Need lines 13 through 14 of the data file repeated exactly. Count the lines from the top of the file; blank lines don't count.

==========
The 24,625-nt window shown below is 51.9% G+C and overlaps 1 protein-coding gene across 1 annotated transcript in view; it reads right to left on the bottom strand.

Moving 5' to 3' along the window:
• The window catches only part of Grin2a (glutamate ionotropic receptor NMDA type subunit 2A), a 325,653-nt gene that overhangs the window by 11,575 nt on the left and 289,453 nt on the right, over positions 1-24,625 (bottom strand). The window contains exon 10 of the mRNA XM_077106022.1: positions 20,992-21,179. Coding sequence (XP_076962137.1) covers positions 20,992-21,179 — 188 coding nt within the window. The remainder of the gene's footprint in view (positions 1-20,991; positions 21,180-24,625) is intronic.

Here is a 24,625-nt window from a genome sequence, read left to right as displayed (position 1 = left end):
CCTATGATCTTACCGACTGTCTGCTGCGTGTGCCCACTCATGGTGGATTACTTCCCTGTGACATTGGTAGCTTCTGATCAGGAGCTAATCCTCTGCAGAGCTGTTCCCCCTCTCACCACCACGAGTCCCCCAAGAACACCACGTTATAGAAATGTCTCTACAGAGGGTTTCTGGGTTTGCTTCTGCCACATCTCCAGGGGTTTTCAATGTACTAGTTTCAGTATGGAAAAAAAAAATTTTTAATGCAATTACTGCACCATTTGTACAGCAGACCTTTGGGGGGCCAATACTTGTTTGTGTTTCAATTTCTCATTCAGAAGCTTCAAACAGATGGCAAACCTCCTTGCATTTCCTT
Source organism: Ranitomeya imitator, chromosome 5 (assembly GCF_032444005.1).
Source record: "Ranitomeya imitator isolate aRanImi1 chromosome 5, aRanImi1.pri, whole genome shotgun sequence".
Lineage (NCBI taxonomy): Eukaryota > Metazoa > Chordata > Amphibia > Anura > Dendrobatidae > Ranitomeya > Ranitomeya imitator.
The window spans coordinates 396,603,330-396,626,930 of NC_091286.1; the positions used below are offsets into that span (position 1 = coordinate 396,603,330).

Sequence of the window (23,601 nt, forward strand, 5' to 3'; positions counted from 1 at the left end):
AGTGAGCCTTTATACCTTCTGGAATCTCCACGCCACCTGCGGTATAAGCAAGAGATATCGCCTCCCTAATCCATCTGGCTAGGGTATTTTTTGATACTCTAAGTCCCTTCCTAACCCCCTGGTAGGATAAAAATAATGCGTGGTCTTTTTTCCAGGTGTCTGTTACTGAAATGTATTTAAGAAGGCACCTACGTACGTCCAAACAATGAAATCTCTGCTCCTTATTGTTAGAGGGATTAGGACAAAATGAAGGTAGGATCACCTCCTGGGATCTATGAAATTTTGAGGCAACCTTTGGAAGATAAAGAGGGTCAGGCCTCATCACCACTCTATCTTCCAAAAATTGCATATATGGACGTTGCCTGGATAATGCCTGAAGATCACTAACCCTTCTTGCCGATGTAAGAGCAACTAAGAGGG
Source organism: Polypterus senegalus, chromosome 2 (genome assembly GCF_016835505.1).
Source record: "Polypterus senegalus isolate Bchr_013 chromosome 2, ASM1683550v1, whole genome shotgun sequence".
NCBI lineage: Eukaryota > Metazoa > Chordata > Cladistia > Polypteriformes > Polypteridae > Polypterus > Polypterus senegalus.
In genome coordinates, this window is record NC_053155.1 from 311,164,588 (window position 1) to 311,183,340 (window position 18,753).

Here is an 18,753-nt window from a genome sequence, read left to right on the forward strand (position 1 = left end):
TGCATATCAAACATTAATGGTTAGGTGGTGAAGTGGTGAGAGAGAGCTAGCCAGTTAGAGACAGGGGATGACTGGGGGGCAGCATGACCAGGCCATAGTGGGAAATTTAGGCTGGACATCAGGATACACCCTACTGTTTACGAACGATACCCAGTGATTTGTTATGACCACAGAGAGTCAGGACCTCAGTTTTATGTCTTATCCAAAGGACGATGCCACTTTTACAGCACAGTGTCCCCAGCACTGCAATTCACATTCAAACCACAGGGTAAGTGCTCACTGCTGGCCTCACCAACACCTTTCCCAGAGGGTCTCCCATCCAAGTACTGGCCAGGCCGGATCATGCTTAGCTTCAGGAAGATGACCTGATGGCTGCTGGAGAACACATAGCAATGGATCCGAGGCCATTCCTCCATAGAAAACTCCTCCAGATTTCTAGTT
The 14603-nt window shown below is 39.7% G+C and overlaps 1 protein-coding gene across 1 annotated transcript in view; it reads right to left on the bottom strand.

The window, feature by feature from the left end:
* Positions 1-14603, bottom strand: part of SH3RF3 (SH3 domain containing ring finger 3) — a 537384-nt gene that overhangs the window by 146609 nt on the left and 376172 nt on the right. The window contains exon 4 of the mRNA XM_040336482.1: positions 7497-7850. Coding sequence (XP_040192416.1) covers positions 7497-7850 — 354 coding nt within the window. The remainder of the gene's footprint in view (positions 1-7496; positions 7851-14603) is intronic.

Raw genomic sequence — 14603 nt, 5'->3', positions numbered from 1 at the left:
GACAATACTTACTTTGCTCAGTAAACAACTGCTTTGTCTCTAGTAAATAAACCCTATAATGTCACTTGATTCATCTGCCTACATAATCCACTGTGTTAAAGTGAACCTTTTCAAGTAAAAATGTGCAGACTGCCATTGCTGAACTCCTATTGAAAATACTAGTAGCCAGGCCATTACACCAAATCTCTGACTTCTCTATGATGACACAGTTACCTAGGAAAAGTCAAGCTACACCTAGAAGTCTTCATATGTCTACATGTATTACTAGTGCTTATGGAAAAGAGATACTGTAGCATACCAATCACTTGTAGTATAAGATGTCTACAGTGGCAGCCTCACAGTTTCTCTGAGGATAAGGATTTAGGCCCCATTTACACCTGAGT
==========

Source record: "Polypterus senegalus isolate Bchr_013 chromosome 2, ASM1683550v1, whole genome shotgun sequence".
NCBI lineage: Eukaryota > Metazoa > Chordata > Cladistia > Polypteriformes > Polypteridae > Polypterus > Polypterus senegalus.